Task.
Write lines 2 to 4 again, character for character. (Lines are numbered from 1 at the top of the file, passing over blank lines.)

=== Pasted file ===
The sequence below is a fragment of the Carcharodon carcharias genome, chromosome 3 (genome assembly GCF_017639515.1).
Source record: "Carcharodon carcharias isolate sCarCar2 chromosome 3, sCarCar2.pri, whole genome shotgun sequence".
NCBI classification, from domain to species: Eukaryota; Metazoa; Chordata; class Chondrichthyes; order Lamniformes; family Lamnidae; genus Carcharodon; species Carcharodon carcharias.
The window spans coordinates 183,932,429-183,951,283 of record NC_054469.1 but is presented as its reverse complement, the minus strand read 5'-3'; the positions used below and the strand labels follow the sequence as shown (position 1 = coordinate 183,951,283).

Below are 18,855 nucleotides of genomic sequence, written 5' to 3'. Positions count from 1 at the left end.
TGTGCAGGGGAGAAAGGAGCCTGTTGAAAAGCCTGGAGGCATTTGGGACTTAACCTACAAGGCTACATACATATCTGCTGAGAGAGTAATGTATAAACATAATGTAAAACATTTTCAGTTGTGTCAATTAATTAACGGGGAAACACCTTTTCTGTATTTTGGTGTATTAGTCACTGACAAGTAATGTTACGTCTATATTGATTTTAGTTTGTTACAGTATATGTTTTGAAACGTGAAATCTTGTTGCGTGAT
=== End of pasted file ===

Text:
Source record: "Carcharodon carcharias isolate sCarCar2 chromosome 3, sCarCar2.pri, whole genome shotgun sequence".
NCBI classification, from domain to species: Eukaryota; Metazoa; Chordata; class Chondrichthyes; order Lamniformes; family Lamnidae; genus Carcharodon; species Carcharodon carcharias.
The window spans coordinates 183,932,429-183,951,283 of record NC_054469.1 but is presented as its reverse complement, the minus strand read 5'-3'; the positions used below and the strand labels follow the sequence as shown (position 1 = coordinate 183,951,283).